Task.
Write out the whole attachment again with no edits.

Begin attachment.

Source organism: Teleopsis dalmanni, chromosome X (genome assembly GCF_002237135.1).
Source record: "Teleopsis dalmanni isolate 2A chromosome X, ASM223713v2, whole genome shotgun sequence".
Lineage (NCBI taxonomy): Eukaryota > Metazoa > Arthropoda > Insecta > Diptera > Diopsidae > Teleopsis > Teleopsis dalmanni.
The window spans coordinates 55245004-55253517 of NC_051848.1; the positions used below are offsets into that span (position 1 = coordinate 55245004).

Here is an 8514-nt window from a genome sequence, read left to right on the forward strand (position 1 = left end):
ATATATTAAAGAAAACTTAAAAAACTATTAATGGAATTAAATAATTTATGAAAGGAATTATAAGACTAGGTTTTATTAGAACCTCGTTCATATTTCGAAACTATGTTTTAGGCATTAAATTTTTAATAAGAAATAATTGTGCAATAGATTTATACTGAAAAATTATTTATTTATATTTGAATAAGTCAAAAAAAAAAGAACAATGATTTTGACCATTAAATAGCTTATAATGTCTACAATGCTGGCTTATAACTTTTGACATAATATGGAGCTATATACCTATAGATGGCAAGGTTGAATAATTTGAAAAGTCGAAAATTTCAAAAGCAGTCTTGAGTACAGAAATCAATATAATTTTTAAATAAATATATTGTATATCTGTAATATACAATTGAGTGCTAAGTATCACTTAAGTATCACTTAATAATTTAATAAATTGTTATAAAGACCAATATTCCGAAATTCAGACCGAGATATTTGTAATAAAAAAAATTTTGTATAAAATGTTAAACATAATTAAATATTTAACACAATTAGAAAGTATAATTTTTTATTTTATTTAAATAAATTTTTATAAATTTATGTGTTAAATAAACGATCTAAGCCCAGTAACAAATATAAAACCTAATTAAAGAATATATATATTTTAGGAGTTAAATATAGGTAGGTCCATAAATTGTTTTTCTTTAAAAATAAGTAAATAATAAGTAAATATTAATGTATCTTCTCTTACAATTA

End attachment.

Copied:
Source organism: Teleopsis dalmanni, chromosome X (genome assembly GCF_002237135.1).
Source record: "Teleopsis dalmanni isolate 2A chromosome X, ASM223713v2, whole genome shotgun sequence".
Lineage (NCBI taxonomy): Eukaryota > Metazoa > Arthropoda > Insecta > Diptera > Diopsidae > Teleopsis > Teleopsis dalmanni.
The window spans coordinates 55245004-55253517 of NC_051848.1; the positions used below are offsets into that span (position 1 = coordinate 55245004).

Here is an 8514-nt window from a genome sequence, read left to right on the forward strand (position 1 = left end):
ATATATTAAAGAAAACTTAAAAAACTATTAATGGAATTAAATAATTTATGAAAGGAATTATAAGACTAGGTTTTATTAGAACCTCGTTCATATTTCGAAACTATGTTTTAGGCATTAAATTTTTAATAAGAAATAATTGTGCAATAGATTTATACTGAAAAATTATTTATTTATATTTGAATAAGTCAAAAAAAAAAGAACAATGATTTTGACCATTAAATAGCTTATAATGTCTACAATGCTGGCTTATAACTTTTGACATAATATGGAGCTATATACCTATAGATGGCAAGGTTGAATAATTTGAAAAGTCGAAAATTTCAAAAGCAGTCTTGAGTACAGAAATCAATATAATTTTTAAATAAATATATTGTATATCTGTAATATACAATTGAGTGCTAAGTATCACTTAAGTATCACTTAATAATTTAATAAATTGTTATAAAGACCAATATTCCGAAATTCAGACCGAGATATTTGTAATAAAAAAAATTTTGTATAAAATGTTAAACATAATTAAATATTTAACACAATTAGAAAGTATAATTTTTTATTTTATTTAAATAAATTTTTATAAATTTATGTGTTAAATAAACGATCTAAGCCCAGTAACAAATATAAAACCTAATTAAAGAATATATATATTTTAGGAGTTAAATATAGGTAGGTCCATAAATTGTTTTTCTTTAAAAATAAGTAAATAATAAGTAAATATTAATGTATCTTCTCTTACAATTA